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Geezer

No Police brutality- No Racism=No Problem?

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COLIN KAEPERNICK has created quite a stir with his protest against social injustice. I have no problem with his protest, it's his Constitutional right to protest injustice, or what he perceives to be injustice. I'm find myself wondering if there isn't a much more serious and pressing problem though, that is being swept under the rug. 

 

Injustice is often in the eye of the beholder. One man's justice is another man's injustice. Police brutality is a legitimate issue and one that needs to be addressed but I don't think that is the most pressing problem in the black community. 

 

The casualty and the death rates for social injustice and police brutality pale in comparison to black on black shootings and fatalities.  Every day in this country many, many, black men, women, and children die at the hands of a black gunman. And it seems to have been put on the back burner by the civil rights activist, and I find myself wondering why. That is until I thought it through. 

 

This isn't a racists issues, it's black on black crime. It isn't a police brutality issue, it's black on black crime. It isn't a civil rights issue because there is no ethnic or government villain to persecute or more importantly to sue. No lawsuit, no money. Apparently if there is no possibility of monetary gain then the problem isn't worth the time, money, and effort it would take to try and solve it or at least significantly reduce the casualties.

 

It seems like every single day a young black man dies at the hands of another young black man near the major metropolitan city where I live. It is so common unless there are multiple deaths the local news doesn't even report it any more. Yesterday a school bus was shot at. A young female student was injured and taken to the hospital with non-life threatening injuries. Was that shooting intentional or, and probably more likely, the bus just happened to be in the line of fire. In all likelihood it was an attempted gang assassination that went badly.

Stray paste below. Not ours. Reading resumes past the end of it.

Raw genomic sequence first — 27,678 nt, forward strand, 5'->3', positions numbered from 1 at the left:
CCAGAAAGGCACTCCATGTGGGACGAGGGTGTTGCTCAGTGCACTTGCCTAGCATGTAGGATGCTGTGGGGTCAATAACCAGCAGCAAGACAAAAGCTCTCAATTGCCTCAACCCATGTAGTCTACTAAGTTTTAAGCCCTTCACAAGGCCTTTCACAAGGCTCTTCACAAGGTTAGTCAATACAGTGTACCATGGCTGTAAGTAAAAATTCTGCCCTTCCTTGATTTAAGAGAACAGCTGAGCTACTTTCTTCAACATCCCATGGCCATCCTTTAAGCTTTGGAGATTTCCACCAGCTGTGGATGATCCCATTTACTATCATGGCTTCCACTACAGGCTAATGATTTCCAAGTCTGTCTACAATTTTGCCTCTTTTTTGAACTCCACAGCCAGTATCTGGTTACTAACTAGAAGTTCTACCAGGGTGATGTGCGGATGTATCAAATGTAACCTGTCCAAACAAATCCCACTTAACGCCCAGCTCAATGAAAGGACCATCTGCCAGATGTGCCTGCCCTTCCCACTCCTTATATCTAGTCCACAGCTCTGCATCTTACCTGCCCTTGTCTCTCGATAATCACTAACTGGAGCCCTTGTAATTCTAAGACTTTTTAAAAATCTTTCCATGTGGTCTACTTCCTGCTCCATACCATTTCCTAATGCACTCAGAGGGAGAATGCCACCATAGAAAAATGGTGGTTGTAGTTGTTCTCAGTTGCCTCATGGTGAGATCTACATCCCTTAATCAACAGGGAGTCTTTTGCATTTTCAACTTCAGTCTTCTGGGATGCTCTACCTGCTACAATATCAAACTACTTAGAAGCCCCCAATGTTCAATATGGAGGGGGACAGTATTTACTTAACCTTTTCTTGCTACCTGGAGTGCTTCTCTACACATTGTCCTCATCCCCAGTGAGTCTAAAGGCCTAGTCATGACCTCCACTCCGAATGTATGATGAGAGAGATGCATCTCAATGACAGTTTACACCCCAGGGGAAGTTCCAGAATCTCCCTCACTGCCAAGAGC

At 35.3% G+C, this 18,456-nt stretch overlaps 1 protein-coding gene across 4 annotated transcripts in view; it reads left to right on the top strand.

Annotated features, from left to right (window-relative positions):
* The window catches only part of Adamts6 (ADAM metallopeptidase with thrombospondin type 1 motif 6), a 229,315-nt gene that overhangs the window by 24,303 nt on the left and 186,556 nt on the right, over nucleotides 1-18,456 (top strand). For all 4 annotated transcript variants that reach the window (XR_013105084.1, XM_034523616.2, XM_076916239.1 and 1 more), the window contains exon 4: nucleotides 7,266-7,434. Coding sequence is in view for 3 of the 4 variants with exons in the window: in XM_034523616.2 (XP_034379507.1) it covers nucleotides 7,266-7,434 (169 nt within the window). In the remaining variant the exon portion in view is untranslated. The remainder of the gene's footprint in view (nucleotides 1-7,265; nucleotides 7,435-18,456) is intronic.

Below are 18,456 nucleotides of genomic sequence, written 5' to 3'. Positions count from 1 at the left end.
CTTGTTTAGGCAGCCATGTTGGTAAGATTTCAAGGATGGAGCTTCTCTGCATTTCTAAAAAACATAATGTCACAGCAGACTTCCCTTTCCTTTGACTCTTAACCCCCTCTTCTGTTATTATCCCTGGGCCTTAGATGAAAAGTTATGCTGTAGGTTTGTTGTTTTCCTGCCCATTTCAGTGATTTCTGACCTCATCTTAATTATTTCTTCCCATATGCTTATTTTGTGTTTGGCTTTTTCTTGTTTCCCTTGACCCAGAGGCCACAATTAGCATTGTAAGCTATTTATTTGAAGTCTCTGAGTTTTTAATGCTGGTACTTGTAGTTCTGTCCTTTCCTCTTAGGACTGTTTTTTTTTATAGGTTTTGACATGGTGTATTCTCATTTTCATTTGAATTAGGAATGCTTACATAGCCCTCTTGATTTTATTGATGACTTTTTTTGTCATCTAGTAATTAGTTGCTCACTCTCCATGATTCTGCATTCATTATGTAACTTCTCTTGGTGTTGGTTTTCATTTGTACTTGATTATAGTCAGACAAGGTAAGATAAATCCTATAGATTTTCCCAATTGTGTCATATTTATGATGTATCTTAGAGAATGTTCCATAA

No one will be taking a knee this week at any NFL game protesting this senseless killing that plagues most cities, including rural communities now. It appears this problem has been relegated to the closet in the hope that people will continue to pretend that it isn't a major problem that is getting worse day by day. Many black communities are virtual war zones now with causalities that are exceeding actual war zones causalities and nobody seems to care. Why is that? 

 

 

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There is crime, poverty, gangs and all that, but part of the problem feeding the hopelessness in some neighborhoods is institutionalized murder of blacks by our duly authorized officers of the peace. White folks don't seem too interested in reigning the cops, hence the attempt to draw attention to that particular issue. Maybe poverty and oppression creates the gang problem and resorting to violence out of frustration. Crazy, huh?

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I think it was a site affiliated with the Black Lives Matter movement that stated that with Black-on-Black crime people are generally caught and prosecuted.  When the police shoot someone they generally don't even get prosecuted at all, much less convicted.  It's this dichotomy that leads to protests and stuff.  Of course now that the African Americans have further lost faith in the police added to retribution for anyone who cooperates with them leads to crime waves in places like Chicago happening.  I don't see this getting better anytime soon.

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If police are killing young black men without cause, then the grand juries apparently are in on this conspiracy. Either that, or the actual  evidence indicates the officers actions were justifiable. Wow! Is that even a possibility?